How Do You Compost Dog Poo Bags?
Are Dog Poo Bags Bad For The Environment?
Why would you want to compost dog poo bags, anyway?
Dog poo is a contentious issue. You either hate it or you… no, you probably just hate it. Dog poo not only smells bad and gets all over your shoes, it’s an environmental hazard – it spreads campylobacter, tapeworms, and E.coli. Plus, it ends up in our water supply if left on the ground. Lovely!
Unfortunately, picking it up in a plastic bag and popping it in the nearest bin isn’t any better for the environment! Standard plastic poo bags end up in landfill, where they can take over 1,000 years to decompose. Only 9% of plastic is recycled.
Fortunately, we have a solution – and that solution is Compoost’Em! Compoost’Em Poo Bags are 100% natural and eco-friendly. They’re made from renewable raw material like corn starch which will completely biodegrade in only six months, right in your own back garden!
Can Dog Poo Go In The Compost?
Yes, so long as you do it the right way!
No matter what: dog poo absolutely, categorically, cannot be used on edible plants. The composting process won’t kill off all the bacteria in animal waste, meaning you’ll get a big helping of it with your garden peas – nice. It makes great compost for ornamental plants and flower beds, though!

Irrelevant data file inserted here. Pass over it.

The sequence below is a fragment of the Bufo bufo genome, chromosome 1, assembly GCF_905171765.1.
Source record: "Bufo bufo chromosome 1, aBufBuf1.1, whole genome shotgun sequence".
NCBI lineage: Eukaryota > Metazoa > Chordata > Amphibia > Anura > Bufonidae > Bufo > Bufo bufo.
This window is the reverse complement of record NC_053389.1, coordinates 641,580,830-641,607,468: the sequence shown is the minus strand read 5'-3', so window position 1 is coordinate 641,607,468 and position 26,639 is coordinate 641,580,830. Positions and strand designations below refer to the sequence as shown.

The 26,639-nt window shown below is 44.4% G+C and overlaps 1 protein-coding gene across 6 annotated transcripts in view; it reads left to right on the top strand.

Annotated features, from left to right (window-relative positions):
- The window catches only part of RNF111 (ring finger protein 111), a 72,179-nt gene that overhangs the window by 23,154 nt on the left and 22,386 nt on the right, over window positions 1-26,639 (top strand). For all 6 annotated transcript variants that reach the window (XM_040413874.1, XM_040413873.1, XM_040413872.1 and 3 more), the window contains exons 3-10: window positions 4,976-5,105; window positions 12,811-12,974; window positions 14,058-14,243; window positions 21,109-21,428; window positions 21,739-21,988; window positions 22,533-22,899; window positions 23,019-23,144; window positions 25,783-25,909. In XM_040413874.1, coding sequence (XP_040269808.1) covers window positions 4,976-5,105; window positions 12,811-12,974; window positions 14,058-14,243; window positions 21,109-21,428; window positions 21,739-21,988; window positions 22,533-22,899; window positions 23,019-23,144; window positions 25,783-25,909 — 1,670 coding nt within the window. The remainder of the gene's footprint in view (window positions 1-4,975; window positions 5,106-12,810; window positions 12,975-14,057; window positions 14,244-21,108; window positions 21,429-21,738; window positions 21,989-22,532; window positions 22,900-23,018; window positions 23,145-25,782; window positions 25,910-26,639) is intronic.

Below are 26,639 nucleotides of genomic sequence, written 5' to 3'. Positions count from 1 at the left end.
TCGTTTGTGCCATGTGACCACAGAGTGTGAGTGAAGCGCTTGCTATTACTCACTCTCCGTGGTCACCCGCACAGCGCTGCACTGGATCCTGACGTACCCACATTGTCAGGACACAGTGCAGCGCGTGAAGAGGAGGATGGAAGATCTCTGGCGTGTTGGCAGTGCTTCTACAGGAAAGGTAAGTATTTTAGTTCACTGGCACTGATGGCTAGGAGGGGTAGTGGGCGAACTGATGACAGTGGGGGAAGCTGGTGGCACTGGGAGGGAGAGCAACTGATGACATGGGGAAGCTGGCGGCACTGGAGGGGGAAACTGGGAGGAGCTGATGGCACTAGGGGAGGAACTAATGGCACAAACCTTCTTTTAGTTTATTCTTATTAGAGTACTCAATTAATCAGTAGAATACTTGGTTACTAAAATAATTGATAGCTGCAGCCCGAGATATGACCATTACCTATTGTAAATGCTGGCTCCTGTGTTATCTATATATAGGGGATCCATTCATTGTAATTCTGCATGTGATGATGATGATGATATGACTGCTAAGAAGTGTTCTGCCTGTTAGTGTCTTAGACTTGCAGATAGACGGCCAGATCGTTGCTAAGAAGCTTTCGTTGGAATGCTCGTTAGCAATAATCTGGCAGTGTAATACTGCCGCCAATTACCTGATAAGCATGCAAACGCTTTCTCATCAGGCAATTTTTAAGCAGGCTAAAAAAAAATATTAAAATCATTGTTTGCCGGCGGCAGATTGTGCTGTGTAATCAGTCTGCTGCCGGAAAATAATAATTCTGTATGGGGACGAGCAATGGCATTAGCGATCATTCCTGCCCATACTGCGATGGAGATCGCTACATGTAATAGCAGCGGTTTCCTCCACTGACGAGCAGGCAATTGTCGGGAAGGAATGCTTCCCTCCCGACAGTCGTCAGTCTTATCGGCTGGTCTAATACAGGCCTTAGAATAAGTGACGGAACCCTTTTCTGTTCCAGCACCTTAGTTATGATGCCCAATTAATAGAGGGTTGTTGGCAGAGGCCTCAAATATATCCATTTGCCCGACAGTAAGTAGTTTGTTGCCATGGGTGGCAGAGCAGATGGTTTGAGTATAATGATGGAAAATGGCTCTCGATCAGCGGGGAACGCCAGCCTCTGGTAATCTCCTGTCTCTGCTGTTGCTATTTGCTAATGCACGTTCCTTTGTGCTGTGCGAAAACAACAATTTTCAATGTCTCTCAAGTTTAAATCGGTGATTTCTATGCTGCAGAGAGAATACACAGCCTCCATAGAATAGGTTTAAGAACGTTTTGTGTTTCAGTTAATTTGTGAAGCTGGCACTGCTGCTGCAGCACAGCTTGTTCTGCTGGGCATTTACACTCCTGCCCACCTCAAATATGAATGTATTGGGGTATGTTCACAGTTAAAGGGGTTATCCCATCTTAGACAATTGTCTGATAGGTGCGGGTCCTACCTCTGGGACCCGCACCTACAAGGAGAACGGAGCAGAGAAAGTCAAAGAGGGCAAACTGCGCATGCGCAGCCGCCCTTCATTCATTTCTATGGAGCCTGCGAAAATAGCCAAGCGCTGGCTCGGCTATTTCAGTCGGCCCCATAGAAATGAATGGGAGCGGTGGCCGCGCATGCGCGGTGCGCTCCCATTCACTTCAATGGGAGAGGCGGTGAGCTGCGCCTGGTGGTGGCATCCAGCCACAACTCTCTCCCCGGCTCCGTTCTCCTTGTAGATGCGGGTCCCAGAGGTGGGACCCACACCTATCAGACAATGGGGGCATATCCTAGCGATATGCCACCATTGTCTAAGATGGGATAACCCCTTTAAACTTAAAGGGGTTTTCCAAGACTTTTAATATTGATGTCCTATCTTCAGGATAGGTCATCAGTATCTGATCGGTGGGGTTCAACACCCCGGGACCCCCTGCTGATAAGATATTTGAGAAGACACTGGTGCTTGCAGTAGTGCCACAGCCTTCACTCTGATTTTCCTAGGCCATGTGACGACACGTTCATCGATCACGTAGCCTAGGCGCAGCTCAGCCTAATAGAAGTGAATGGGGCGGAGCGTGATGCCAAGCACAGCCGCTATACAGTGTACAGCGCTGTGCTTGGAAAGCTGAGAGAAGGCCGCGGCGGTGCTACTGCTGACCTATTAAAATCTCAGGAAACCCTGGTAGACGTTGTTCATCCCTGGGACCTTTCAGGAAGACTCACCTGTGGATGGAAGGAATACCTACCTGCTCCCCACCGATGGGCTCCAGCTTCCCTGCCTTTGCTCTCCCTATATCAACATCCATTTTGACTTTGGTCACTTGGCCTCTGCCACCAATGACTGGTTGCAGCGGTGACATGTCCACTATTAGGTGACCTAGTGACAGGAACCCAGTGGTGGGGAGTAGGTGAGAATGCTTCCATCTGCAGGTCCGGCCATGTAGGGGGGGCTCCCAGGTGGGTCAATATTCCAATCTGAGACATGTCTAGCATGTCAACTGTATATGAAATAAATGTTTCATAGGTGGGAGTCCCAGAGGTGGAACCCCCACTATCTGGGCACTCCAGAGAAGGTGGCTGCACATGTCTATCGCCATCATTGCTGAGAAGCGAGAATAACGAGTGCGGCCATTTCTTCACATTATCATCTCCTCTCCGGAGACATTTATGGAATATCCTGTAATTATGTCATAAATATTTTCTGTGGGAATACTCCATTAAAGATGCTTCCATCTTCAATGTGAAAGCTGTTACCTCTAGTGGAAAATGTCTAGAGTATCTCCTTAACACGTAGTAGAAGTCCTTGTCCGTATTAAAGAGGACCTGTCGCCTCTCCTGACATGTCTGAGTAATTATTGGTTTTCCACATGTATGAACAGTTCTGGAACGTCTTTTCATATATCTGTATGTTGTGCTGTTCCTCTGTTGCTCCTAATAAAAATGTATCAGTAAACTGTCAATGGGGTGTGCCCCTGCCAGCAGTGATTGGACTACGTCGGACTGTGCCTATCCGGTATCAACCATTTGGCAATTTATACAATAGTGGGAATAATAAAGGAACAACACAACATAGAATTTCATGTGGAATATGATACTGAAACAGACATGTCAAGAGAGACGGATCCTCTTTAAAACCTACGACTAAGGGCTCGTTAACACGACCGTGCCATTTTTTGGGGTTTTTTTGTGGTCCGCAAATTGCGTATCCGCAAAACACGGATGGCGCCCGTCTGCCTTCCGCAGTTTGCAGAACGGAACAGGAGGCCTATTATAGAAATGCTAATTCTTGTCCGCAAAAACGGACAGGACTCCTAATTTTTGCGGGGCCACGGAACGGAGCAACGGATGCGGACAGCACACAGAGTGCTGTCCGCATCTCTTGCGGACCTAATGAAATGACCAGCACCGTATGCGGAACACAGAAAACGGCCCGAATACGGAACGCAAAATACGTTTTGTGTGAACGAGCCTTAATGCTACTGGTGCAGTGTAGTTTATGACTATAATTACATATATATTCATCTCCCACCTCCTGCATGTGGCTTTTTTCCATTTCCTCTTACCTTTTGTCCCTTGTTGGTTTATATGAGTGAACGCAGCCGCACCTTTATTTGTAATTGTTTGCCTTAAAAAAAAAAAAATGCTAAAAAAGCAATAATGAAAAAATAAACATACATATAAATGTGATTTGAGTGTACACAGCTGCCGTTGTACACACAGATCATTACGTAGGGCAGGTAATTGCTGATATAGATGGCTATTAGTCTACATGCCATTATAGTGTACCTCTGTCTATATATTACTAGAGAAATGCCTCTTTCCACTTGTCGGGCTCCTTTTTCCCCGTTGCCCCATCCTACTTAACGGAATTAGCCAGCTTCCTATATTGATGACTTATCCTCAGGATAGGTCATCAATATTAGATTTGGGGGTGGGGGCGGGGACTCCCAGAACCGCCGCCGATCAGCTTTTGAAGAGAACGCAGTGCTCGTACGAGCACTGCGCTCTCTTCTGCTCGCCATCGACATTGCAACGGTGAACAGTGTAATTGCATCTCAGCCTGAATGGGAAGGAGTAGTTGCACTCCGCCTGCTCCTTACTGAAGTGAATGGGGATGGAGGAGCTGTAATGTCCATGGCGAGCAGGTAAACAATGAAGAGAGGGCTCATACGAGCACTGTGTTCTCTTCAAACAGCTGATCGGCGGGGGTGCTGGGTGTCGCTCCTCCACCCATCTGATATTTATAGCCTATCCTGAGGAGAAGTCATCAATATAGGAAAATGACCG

Animal poo needs to be kept away from edible plants, water sources, and your regular compost pile, meaning your best option is a separate dog poo compost bin or digester. You can even make your own!
Some general safety tips:
- Always wear rubber gloves when handling animal waste and wash your hands afterwards.
- Keep tools and clothing used to handle animal waste separately.
- Do not use waste from unknown animals or animals with diseases.
- Do not allow children to play in recently composted areas.
You Will Need:
- Dog poo. Duh.
- Sawdust – one part sawdust to every two parts dog poo.
- A long thermometer.
- A spade or fork to turn the compost.
- A compost bin and something to cover it with.
How to Compost Dog Poo
You can either keep your dog waste and sawdust separate as you collect enough to start composting, or you can mix it as you go. Keeping it separate makes for a faster composting process but mixing it as you go will be less, uh, odorous. Your choice!
Once you’re ready to start composting, mix one part sawdust with two parts dog poo. Add water gradually until the mixture is as moist as a wrung-out sponge. You’ll want a pile about two to three feet high to begin the composting process.
As the microorganisms in the waste get to work, the compost mixture will begin to heat up. Make sure to cover the compost bin to keep heat in.
Turn the compost mixture thoroughly once a week, from the outside in. Monitor the temperature with your thermometer. Once your compost no longer heats up again after mixing, that means the process is complete – and your dog poo compost is ready to use!